(3) In yesterday's meeting, Molotov took the initiative and proposed to let the commission of neutral nations supervise the armistice. His speech had a great impact on the meeting and was believed to have carried the meeting one step forward. Eden's visits to the Chinese and Soviet delegations and the agreement on holding a restricted session on the Indochina issue were also regarded as real progress. Thus the general discussion of the last three weeks finished. Discussions on substantial problems will start next week.

(4) The Chinese and Soviet delegations exchanged opinions on the Indochina issue after the meeting. We also decided to prepare to discuss on the 15th and 16th the commonalities and differences in both sides' plans. We will also discuss what part can be agreed to and what part should be held or worked on. I will report the result after the discussions.

(5) After the meeting between the Soviet, Korean, and Chinese delegations, we concluded that the current situation on the Korean issue is this: it will come to a deadlock if our counterparts cannot make new proposals except to emphasize repeatedly elections based on the distribution of populations under the supervision of the United Nations, and the withdrawal of the United Nations forces after achieving peace and security in Korea. As the next steps, we plan to make a compromise on the international supervision of elections. We will agree to let neutral nations supervise the elections, but not the United Nations. In addition, we will also emphasize two things: first, although we agree to let the neutral nations supervise the elections, these must be held after the withdrawal of foreign troops. Second, the Neutral Nations Supervisory Commission [NNSC] should be organized to supervise the elections and to prevent interference by domestic terror groups only after the all-Korean commission, in which both Koreas consult as equals, drafts an election law. This compromise can carry the meeting one step forward. However, we presume that our counterparts will make no concessions on the issue of equal rights. We plan to let the Chinese delegation propose this compromise. We would like to request the Central Committee's instructions on whether or not to raise the issue of the neutral nations supervising the Korean elections and also on how to raise this issue.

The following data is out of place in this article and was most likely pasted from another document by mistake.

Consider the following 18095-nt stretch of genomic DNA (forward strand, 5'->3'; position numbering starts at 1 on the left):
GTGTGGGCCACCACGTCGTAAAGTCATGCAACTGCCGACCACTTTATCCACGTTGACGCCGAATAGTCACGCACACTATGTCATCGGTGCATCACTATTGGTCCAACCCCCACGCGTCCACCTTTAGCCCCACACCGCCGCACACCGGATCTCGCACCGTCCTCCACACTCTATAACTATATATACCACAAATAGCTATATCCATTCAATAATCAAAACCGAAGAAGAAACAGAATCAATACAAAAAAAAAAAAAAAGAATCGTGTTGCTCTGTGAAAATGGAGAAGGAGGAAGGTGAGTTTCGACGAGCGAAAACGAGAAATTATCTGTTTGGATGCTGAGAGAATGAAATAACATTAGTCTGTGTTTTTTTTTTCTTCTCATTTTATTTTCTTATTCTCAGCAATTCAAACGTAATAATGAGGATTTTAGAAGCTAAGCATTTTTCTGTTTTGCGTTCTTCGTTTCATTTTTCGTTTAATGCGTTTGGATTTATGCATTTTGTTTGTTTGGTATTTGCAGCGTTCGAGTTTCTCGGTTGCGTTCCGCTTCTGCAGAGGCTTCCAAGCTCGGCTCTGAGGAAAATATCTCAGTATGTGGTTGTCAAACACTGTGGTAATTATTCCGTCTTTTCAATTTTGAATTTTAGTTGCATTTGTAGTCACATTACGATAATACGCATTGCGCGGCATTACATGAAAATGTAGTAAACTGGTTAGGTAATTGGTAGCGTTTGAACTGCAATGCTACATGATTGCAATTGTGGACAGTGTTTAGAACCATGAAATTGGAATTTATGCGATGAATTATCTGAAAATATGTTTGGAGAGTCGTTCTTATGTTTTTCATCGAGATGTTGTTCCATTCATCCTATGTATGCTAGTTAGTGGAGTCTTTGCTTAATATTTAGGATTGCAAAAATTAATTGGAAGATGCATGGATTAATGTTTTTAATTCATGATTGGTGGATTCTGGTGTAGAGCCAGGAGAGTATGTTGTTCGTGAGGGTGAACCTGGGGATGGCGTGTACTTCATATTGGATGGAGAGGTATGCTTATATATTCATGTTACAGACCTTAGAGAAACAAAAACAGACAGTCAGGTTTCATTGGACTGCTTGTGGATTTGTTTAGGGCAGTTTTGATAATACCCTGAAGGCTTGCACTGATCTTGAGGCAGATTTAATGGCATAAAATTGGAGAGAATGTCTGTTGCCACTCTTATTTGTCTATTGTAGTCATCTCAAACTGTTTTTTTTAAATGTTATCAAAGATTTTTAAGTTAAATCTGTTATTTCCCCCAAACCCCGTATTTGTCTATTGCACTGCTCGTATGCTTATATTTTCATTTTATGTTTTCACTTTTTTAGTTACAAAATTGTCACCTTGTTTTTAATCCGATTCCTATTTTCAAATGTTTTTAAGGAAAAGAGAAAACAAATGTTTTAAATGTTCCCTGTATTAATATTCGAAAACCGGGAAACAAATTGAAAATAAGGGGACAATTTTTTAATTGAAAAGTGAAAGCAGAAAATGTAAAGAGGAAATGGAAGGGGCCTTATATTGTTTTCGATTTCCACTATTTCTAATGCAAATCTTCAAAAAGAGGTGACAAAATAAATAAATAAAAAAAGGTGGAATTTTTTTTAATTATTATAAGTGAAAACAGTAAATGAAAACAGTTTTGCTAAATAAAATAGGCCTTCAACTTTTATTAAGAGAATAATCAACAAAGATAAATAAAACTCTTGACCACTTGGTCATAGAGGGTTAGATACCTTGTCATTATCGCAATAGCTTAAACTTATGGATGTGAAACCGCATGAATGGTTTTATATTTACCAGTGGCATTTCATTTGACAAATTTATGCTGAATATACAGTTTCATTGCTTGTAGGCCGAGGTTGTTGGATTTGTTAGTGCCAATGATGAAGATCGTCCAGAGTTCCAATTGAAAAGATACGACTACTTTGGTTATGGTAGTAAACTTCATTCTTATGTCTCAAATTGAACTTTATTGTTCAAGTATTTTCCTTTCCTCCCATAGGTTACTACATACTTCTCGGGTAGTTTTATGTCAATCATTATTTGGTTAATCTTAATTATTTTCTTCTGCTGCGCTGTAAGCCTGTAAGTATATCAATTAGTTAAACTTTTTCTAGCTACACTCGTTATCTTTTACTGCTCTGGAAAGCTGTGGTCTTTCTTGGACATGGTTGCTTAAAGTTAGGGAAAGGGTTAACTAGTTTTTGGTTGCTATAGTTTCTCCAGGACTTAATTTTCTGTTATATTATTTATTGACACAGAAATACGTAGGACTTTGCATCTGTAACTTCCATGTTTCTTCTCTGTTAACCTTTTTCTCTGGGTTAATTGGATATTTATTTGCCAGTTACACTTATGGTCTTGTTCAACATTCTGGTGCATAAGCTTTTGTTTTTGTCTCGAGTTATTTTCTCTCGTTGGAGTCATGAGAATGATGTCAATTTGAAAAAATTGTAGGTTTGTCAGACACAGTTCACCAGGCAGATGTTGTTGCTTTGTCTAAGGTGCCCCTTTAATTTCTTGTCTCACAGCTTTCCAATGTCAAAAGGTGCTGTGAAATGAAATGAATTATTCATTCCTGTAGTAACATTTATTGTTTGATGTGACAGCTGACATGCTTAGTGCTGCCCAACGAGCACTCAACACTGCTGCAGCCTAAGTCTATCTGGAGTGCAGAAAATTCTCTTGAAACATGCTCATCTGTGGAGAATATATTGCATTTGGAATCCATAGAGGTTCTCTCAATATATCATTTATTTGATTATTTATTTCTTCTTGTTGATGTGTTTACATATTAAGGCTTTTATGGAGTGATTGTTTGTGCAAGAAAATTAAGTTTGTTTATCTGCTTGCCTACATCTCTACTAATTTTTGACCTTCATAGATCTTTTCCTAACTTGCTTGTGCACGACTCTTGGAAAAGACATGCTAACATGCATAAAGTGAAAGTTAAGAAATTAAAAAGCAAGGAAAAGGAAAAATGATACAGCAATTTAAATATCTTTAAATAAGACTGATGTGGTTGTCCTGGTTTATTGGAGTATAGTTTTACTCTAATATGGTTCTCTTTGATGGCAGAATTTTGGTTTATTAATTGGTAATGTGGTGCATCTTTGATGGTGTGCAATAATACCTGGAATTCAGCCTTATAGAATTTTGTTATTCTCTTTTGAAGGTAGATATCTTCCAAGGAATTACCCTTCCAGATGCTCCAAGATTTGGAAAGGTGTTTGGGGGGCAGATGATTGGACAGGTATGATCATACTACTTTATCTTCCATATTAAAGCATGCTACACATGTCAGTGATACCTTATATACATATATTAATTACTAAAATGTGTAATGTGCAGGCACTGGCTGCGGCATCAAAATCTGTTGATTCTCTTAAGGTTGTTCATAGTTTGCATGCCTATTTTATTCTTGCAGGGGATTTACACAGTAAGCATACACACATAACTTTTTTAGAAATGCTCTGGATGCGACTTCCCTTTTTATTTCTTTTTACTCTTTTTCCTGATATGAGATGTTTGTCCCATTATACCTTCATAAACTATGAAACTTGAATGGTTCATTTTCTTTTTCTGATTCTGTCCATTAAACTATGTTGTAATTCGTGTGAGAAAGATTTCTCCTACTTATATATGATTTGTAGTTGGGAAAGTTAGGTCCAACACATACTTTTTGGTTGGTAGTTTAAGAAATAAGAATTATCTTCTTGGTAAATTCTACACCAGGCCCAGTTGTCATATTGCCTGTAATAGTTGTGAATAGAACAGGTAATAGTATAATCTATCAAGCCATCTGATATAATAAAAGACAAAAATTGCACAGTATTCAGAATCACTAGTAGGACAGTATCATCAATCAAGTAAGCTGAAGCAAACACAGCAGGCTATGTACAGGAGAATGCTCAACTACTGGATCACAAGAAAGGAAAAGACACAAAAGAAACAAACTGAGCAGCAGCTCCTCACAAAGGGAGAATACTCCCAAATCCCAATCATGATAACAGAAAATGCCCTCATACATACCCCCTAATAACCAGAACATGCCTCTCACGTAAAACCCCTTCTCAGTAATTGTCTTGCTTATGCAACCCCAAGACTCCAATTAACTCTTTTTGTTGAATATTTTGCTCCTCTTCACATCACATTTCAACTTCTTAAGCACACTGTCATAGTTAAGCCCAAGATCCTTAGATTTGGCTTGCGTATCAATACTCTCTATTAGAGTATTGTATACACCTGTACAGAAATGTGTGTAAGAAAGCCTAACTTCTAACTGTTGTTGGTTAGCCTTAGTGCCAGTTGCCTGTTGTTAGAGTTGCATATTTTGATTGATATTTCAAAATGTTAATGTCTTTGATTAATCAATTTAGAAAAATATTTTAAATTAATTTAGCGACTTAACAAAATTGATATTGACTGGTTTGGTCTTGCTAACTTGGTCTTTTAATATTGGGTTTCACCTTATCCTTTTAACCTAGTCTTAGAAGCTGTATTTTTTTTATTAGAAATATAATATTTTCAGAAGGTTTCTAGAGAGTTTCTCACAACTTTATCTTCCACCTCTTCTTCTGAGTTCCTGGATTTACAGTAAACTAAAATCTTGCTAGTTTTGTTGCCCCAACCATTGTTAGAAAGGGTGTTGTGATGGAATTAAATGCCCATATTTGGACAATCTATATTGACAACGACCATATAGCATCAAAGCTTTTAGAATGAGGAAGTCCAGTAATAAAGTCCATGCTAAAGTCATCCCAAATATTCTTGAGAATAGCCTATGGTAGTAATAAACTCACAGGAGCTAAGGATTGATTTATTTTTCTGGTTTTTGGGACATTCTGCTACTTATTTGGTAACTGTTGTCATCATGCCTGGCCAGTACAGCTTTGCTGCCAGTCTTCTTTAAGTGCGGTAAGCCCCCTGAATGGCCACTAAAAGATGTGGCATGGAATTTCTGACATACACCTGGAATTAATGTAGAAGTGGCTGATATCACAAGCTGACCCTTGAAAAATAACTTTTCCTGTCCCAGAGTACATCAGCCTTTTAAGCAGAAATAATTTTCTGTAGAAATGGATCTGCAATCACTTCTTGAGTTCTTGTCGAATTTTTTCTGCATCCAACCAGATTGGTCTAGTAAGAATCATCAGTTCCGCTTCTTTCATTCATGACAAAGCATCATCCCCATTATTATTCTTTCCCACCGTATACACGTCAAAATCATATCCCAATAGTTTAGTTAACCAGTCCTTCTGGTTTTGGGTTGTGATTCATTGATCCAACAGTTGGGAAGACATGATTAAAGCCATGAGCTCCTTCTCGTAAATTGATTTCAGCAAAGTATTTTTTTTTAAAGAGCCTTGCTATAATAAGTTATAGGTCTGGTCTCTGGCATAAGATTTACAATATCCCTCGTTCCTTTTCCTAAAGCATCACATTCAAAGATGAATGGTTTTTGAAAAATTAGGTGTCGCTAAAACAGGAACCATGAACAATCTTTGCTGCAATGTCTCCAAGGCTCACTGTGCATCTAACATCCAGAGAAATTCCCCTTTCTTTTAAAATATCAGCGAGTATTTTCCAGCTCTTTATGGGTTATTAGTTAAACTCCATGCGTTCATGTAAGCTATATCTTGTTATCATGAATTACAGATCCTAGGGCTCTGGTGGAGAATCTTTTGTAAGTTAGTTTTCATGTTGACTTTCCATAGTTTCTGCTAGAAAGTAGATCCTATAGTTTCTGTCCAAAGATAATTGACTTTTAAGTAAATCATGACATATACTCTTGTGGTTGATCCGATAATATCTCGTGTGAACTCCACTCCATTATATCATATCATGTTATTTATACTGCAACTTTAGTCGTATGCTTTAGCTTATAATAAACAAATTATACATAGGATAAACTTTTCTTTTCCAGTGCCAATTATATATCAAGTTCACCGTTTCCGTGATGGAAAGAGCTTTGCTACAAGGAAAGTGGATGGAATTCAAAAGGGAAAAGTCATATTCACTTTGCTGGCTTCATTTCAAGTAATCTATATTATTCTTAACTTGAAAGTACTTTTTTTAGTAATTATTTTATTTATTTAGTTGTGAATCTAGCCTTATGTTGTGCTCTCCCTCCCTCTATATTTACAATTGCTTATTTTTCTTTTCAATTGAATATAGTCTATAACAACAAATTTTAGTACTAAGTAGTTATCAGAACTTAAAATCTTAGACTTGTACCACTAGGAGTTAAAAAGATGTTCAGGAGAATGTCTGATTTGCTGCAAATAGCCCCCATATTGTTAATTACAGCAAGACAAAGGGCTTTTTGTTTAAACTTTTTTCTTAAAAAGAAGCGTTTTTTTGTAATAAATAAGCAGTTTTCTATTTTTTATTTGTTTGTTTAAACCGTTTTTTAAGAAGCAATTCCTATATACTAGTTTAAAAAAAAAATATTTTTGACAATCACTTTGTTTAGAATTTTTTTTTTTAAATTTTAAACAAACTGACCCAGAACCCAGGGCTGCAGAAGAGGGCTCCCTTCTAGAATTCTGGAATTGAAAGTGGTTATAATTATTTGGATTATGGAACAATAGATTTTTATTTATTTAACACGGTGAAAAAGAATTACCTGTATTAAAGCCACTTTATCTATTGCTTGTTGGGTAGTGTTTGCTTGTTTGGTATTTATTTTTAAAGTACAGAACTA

Zhou Enlai
15 May 1954